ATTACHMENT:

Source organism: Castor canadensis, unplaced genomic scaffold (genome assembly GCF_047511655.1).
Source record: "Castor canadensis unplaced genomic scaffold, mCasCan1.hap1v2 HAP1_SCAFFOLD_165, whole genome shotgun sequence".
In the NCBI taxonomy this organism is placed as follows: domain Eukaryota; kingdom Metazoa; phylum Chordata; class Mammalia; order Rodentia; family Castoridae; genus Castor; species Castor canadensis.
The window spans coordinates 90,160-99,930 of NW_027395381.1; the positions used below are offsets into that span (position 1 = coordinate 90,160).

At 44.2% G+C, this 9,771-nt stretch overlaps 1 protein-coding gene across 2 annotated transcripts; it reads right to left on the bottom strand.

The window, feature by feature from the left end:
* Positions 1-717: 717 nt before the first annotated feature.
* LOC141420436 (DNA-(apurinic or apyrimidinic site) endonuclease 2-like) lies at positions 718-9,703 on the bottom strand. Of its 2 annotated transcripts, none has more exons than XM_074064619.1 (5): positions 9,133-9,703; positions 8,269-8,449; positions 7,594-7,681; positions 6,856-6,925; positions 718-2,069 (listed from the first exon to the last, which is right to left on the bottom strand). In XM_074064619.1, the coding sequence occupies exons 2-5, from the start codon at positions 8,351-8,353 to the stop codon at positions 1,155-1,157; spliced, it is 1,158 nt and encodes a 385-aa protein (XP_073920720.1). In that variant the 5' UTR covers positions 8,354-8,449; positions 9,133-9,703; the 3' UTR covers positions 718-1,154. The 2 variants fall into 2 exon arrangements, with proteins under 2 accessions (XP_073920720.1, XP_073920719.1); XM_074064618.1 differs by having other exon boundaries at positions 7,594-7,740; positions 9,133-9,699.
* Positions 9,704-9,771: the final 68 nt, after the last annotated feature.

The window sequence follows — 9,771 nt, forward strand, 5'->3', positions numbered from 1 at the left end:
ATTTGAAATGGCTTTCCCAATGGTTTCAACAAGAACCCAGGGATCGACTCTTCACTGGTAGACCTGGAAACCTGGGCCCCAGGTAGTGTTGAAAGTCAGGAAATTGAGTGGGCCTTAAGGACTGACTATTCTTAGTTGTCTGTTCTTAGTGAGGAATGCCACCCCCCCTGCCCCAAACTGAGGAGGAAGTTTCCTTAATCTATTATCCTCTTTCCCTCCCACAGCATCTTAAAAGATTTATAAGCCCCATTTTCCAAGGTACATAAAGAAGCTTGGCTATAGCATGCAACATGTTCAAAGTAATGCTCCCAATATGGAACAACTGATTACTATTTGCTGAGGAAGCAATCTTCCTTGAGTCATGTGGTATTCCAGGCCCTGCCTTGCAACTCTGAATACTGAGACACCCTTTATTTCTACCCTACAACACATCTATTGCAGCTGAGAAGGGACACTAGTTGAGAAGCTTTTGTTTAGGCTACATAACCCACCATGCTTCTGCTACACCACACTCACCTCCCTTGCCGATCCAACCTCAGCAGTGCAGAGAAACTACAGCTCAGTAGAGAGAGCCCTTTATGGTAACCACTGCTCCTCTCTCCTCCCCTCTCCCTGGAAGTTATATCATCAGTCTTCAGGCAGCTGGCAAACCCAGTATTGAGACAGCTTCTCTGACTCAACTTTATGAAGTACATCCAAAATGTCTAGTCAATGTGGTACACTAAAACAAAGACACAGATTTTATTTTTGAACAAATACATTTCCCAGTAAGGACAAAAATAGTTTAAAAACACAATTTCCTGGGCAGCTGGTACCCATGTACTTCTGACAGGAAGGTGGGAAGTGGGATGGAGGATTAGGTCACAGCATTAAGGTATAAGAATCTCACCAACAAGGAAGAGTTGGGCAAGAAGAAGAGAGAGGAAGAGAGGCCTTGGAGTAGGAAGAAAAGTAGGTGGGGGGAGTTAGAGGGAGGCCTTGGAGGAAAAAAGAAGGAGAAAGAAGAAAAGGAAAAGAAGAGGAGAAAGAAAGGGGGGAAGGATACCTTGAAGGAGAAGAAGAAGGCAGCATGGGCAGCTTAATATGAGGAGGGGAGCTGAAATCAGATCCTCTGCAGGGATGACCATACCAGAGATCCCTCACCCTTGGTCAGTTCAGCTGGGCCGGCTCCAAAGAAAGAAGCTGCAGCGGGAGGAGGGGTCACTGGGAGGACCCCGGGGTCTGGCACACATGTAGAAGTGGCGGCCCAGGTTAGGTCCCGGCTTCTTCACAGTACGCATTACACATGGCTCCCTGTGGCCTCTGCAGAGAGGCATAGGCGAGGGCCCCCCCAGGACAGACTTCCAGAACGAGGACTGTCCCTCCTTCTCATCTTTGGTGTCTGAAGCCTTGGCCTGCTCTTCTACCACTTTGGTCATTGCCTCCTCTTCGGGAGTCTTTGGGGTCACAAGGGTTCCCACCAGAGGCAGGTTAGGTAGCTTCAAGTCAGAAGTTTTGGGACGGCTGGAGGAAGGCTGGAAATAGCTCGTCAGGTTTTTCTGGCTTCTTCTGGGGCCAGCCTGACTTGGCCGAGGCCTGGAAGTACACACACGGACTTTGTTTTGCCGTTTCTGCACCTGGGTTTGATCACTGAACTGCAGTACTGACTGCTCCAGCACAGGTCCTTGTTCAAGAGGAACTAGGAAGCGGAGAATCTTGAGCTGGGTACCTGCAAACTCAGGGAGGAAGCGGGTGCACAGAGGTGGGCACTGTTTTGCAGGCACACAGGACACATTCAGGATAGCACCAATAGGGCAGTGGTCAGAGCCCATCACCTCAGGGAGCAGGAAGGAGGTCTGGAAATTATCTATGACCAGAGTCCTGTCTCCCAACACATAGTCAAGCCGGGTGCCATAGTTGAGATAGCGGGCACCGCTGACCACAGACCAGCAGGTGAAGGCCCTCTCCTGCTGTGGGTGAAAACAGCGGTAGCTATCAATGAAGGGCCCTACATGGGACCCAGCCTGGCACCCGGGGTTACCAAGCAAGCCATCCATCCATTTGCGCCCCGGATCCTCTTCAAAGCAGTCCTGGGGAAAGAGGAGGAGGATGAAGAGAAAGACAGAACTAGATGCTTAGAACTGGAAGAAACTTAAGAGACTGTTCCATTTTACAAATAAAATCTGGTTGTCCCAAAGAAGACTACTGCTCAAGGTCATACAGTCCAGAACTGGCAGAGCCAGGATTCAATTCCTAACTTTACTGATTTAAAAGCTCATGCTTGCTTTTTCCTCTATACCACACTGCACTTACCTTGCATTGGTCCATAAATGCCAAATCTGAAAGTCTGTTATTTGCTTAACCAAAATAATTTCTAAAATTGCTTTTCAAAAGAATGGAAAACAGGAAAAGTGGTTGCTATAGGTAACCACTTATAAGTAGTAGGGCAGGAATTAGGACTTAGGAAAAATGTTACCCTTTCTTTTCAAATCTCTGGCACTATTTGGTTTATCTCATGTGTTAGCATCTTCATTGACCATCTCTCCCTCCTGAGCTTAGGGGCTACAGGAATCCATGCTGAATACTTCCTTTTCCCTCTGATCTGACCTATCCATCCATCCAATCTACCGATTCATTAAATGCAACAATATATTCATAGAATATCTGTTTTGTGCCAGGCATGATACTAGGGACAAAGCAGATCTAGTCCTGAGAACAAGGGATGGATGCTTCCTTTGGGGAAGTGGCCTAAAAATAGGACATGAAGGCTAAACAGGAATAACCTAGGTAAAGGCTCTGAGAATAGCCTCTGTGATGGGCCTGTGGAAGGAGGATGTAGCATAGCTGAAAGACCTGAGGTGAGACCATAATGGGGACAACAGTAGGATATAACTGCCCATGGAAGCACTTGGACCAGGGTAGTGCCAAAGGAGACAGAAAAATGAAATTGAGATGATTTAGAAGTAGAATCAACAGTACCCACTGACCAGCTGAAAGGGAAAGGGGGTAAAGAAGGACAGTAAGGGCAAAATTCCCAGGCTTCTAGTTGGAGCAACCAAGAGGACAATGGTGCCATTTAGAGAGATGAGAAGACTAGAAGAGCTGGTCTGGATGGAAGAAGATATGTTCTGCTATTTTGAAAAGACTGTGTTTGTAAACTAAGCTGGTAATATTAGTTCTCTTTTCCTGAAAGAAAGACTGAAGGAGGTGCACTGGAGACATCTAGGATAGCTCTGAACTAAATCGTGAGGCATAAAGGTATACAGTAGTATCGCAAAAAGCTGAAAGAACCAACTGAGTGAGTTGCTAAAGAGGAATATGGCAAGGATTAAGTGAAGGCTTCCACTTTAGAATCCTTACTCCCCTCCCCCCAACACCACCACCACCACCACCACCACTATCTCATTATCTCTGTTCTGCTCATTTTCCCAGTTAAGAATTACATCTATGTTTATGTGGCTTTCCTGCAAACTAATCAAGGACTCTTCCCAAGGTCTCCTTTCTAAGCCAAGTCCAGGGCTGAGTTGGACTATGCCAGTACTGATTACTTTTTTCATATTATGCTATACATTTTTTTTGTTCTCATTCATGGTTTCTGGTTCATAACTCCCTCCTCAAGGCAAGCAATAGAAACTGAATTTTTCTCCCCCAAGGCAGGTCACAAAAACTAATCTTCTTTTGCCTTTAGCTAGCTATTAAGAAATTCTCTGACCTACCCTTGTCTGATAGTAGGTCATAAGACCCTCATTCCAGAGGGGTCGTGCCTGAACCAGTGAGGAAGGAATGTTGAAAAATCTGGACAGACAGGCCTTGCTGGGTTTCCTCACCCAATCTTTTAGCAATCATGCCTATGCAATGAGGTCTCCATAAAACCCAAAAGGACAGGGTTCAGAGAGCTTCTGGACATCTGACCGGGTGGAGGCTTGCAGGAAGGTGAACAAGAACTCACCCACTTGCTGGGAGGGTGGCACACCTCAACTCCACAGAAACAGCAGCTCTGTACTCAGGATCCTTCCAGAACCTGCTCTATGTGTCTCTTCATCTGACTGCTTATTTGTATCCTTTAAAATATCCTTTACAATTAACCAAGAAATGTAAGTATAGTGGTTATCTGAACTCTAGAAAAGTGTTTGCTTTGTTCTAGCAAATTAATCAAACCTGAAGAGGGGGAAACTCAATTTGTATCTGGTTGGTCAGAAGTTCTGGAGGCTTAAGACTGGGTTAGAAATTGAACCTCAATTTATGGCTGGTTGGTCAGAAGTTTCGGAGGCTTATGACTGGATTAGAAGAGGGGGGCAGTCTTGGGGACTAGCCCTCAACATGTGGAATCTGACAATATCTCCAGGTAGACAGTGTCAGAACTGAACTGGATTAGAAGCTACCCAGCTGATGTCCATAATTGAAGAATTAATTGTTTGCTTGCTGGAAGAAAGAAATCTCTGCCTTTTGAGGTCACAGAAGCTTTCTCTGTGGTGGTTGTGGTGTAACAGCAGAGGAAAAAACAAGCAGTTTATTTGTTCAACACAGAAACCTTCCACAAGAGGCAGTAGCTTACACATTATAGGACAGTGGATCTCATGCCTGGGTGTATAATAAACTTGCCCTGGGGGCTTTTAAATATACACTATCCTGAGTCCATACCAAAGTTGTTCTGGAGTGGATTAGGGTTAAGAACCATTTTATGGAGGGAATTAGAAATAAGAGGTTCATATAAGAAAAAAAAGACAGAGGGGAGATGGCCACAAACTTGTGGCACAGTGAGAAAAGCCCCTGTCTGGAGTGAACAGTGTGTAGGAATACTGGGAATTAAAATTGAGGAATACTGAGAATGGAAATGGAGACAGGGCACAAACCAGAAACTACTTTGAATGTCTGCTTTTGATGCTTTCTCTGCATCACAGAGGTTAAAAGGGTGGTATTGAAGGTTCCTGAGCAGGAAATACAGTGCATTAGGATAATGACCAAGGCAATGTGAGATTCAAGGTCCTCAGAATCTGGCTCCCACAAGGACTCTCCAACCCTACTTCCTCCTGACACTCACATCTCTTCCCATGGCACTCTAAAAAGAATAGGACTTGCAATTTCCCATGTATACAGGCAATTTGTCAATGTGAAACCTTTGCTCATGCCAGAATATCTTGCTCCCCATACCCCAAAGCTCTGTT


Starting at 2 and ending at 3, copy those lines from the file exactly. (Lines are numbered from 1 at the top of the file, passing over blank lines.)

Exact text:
Source record: "Castor canadensis unplaced genomic scaffold, mCasCan1.hap1v2 HAP1_SCAFFOLD_165, whole genome shotgun sequence".
In the NCBI taxonomy this organism is placed as follows: domain Eukaryota; kingdom Metazoa; phylum Chordata; class Mammalia; order Rodentia; family Castoridae; genus Castor; species Castor canadensis.